• An increased emphasis on strong and passionate management leadership and support.  
  • A special infrastructure of "Champions," "Master Black Belts," "Black Belts," "Yellow Belts", etc. to lead and implement the Six Sigma approach.
  • A clear commitment to making decisions on the basis of verifiable data, rather than assumptions and guesswork.

The term "Six Sigma" comes from a field of statistics known as process capability studies. Originally, it referred to the ability of manufacturing processes to produce a very high proportion of output within specification. Processes that operate with "six sigma quality" over the short term are assumed to produce long-term defect levels below 3.4 defects per million opportunities (DPMO). Six Sigma's implicit goal is to improve all processes to that level of quality or better.

Six Sigma is a registered service mark and trademark of Motorola Inc. As of 2006 Motorola reported over US$17 billion in savings from Six Sigma.

Other early adopters of Six Sigma who achieved well-publicised success include Honeywell (previously known as AlliedSignal) and General Electric, where Jack Welch introduced the method. By the late 1990s, about two-thirds of the Fortune 500 organisations had begun Six Sigma initiatives with the aim of reducing costs and improving quality.

In recent years, some practitioners have combined Six Sigma ideas with lean manufacturing to yield a methodology named Lean Six Sigma.

Methods

Six Sigma projects follow two project methodologies inspired by Deming's Plan-Do-Check- Act Cycle. These methodologies, composed of five phases each, bear the acronyms DMAIC and DMADV. 

  • DMAIC is used for projects aimed at improving an existing business process. DMAIC is pronounced as "duh-may-ick".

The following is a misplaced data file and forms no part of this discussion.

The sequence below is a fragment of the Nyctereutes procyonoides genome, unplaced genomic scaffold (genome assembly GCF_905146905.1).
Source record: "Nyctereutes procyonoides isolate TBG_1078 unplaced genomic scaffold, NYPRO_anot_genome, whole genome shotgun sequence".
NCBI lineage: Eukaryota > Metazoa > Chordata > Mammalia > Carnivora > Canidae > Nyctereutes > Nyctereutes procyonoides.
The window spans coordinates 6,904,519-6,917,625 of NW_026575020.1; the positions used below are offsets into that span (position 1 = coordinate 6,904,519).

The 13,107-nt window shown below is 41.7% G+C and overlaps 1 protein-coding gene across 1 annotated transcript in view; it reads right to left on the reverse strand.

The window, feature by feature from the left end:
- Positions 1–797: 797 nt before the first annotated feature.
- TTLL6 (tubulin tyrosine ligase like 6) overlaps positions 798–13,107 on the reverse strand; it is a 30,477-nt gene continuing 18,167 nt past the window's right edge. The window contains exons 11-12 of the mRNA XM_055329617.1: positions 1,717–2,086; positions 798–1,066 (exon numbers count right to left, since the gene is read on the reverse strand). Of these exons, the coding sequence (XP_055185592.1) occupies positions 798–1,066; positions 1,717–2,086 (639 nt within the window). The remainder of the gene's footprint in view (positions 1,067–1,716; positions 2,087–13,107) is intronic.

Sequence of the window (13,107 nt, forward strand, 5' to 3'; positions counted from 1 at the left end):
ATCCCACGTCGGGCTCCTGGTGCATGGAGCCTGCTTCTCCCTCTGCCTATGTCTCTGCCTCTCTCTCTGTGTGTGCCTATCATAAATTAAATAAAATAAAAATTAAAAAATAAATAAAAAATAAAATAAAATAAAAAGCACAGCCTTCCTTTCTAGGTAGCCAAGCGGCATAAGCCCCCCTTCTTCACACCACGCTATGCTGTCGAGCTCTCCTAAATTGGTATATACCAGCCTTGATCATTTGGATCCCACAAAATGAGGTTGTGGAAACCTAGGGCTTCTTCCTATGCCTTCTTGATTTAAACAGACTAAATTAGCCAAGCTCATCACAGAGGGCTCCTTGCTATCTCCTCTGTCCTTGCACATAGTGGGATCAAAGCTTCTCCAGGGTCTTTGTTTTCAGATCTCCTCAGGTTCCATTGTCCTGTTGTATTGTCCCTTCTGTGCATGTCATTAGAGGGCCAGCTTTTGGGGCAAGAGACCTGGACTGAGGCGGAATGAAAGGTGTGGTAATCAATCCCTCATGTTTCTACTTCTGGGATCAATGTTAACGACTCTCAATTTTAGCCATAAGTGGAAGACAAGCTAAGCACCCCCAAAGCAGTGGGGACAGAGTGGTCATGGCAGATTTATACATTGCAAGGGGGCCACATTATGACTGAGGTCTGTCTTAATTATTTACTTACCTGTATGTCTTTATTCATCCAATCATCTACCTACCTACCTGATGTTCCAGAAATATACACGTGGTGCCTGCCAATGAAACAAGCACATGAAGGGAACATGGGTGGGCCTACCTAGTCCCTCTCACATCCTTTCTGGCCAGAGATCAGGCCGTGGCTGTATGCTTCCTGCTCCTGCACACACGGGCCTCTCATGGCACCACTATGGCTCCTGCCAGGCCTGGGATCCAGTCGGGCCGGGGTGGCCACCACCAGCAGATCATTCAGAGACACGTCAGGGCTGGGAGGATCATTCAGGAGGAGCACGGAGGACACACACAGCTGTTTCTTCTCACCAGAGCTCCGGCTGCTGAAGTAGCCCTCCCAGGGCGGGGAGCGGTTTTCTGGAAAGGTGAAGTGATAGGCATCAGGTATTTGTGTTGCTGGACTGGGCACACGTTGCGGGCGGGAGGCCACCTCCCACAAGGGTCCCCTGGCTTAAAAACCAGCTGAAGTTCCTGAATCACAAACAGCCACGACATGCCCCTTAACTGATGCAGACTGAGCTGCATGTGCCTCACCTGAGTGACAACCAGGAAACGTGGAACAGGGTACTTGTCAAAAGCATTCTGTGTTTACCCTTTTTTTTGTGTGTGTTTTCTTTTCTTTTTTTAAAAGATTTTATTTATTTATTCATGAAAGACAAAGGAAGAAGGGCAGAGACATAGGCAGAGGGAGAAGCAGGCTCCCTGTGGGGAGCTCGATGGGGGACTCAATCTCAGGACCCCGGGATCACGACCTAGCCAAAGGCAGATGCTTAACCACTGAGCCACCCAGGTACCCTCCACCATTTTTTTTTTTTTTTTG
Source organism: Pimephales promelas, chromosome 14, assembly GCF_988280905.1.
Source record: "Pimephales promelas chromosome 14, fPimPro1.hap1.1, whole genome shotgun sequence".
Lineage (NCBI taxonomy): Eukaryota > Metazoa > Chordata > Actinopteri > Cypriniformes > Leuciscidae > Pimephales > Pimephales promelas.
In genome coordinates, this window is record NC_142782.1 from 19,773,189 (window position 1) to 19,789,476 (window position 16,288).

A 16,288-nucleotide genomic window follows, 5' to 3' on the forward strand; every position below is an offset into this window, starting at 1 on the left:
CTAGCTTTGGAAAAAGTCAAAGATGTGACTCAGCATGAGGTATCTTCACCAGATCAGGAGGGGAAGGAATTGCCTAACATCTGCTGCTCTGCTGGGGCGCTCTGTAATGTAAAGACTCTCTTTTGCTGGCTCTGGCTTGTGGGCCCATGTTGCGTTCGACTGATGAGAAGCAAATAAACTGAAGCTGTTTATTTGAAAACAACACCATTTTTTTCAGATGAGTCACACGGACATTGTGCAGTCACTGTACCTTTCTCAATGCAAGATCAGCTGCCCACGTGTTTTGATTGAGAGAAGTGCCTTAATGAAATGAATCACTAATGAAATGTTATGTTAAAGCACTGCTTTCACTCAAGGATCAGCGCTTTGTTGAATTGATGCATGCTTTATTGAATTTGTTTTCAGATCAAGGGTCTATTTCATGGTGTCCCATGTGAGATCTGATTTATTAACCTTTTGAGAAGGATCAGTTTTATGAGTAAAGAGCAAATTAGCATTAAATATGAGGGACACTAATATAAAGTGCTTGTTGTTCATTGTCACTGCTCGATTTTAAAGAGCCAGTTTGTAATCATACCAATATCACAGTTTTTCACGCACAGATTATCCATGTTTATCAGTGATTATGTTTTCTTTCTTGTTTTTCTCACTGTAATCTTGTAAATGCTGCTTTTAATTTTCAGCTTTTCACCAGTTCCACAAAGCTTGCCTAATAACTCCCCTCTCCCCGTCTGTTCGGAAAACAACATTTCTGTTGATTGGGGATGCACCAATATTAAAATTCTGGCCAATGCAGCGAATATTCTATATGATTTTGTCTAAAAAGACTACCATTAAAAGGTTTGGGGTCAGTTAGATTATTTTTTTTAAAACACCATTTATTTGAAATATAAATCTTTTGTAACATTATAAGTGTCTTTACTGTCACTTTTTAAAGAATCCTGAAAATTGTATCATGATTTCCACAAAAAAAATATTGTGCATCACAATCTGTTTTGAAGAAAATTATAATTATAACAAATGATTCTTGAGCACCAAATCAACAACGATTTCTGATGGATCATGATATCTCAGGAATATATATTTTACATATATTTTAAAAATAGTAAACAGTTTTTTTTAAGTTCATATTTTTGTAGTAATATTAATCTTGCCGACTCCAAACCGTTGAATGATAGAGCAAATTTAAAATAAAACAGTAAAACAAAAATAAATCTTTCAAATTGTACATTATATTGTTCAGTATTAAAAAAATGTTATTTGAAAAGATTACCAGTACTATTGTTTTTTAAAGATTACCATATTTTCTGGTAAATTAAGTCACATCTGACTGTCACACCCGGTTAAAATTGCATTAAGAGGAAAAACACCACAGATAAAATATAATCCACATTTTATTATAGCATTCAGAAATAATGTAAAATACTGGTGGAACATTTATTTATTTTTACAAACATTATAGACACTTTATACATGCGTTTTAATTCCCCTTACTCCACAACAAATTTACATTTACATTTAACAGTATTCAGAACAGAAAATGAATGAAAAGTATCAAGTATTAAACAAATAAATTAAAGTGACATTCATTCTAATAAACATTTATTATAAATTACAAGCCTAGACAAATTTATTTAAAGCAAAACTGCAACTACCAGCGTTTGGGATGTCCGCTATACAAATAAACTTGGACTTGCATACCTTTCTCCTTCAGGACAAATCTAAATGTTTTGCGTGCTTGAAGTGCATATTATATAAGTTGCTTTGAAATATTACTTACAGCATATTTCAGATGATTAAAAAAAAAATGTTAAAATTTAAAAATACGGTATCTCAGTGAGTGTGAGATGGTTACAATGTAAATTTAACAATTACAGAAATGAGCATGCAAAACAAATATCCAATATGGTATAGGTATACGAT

• DMADV is used for projects aimed at creating new product or process designs. DMADV is pronounced as "duh-mad-vee".

DMAIC

The DMAIC project methodology has five phases:

  • Define the problem, the voice of the customer, and the project goals, specifically. 
  • Measure key aspects of the current process and collect relevant data. 
  • Analyse the data to investigate and verify cause-and-effect relationships. Determine what the relationships are, and attempt to ensure that all factors have been considered. Seek out root cause of the defect under investigation.
  • Improve or optimise the current process based upon data analysis using techniques such as design of experiments, poka yoke or mistake proofing, and standard work to create a new, future state process. Set up pilot runs to establish process capability.  
  • Control the future state process to ensure that any deviations from target are corrected before they result in defects. Control systems are implemented such as statistical process control, production boards, and visual workplaces and the process is continuously monitored.

DMADV

The DMADV project methodology, also known as DFSS ("Design For Six Sigma"), features five phases: